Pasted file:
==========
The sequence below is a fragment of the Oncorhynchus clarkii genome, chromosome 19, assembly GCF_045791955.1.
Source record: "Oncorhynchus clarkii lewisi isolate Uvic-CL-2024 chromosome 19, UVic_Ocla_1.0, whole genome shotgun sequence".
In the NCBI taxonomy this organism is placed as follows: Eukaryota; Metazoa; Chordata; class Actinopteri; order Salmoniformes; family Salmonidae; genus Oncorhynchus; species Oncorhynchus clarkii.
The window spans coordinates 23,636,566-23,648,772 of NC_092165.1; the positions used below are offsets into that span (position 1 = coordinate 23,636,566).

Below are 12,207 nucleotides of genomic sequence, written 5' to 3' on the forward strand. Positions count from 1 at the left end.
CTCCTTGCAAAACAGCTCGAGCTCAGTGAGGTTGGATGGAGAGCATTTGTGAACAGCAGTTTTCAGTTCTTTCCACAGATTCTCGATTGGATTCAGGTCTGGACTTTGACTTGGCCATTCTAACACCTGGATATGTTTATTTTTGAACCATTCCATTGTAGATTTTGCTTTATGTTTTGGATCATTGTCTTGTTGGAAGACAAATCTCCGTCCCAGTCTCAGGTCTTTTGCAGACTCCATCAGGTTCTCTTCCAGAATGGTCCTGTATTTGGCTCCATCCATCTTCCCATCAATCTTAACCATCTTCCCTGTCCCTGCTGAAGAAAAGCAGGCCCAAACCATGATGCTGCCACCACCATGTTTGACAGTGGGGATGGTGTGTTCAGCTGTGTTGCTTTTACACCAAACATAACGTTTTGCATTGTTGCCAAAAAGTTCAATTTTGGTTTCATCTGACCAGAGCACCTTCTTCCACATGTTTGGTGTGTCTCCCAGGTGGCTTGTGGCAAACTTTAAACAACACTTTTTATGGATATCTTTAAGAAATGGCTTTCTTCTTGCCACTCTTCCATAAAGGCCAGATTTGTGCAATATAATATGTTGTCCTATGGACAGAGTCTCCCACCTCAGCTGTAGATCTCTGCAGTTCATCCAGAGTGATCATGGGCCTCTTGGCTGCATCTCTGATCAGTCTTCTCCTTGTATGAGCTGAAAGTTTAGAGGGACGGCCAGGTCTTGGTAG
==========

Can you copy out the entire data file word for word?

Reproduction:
The sequence below is a fragment of the Oncorhynchus clarkii genome, chromosome 19, assembly GCF_045791955.1.
Source record: "Oncorhynchus clarkii lewisi isolate Uvic-CL-2024 chromosome 19, UVic_Ocla_1.0, whole genome shotgun sequence".
In the NCBI taxonomy this organism is placed as follows: Eukaryota; Metazoa; Chordata; class Actinopteri; order Salmoniformes; family Salmonidae; genus Oncorhynchus; species Oncorhynchus clarkii.
The window spans coordinates 23,636,566-23,648,772 of NC_092165.1; the positions used below are offsets into that span (position 1 = coordinate 23,636,566).

Below are 12,207 nucleotides of genomic sequence, written 5' to 3' on the forward strand. Positions count from 1 at the left end.
CTCCTTGCAAAACAGCTCGAGCTCAGTGAGGTTGGATGGAGAGCATTTGTGAACAGCAGTTTTCAGTTCTTTCCACAGATTCTCGATTGGATTCAGGTCTGGACTTTGACTTGGCCATTCTAACACCTGGATATGTTTATTTTTGAACCATTCCATTGTAGATTTTGCTTTATGTTTTGGATCATTGTCTTGTTGGAAGACAAATCTCCGTCCCAGTCTCAGGTCTTTTGCAGACTCCATCAGGTTCTCTTCCAGAATGGTCCTGTATTTGGCTCCATCCATCTTCCCATCAATCTTAACCATCTTCCCTGTCCCTGCTGAAGAAAAGCAGGCCCAAACCATGATGCTGCCACCACCATGTTTGACAGTGGGGATGGTGTGTTCAGCTGTGTTGCTTTTACACCAAACATAACGTTTTGCATTGTTGCCAAAAAGTTCAATTTTGGTTTCATCTGACCAGAGCACCTTCTTCCACATGTTTGGTGTGTCTCCCAGGTGGCTTGTGGCAAACTTTAAACAACACTTTTTATGGATATCTTTAAGAAATGGCTTTCTTCTTGCCACTCTTCCATAAAGGCCAGATTTGTGCAATATAATATGTTGTCCTATGGACAGAGTCTCCCACCTCAGCTGTAGATCTCTGCAGTTCATCCAGAGTGATCATGGGCCTCTTGGCTGCATCTCTGATCAGTCTTCTCCTTGTATGAGCTGAAAGTTTAGAGGGACGGCCAGGTCTTGGTAG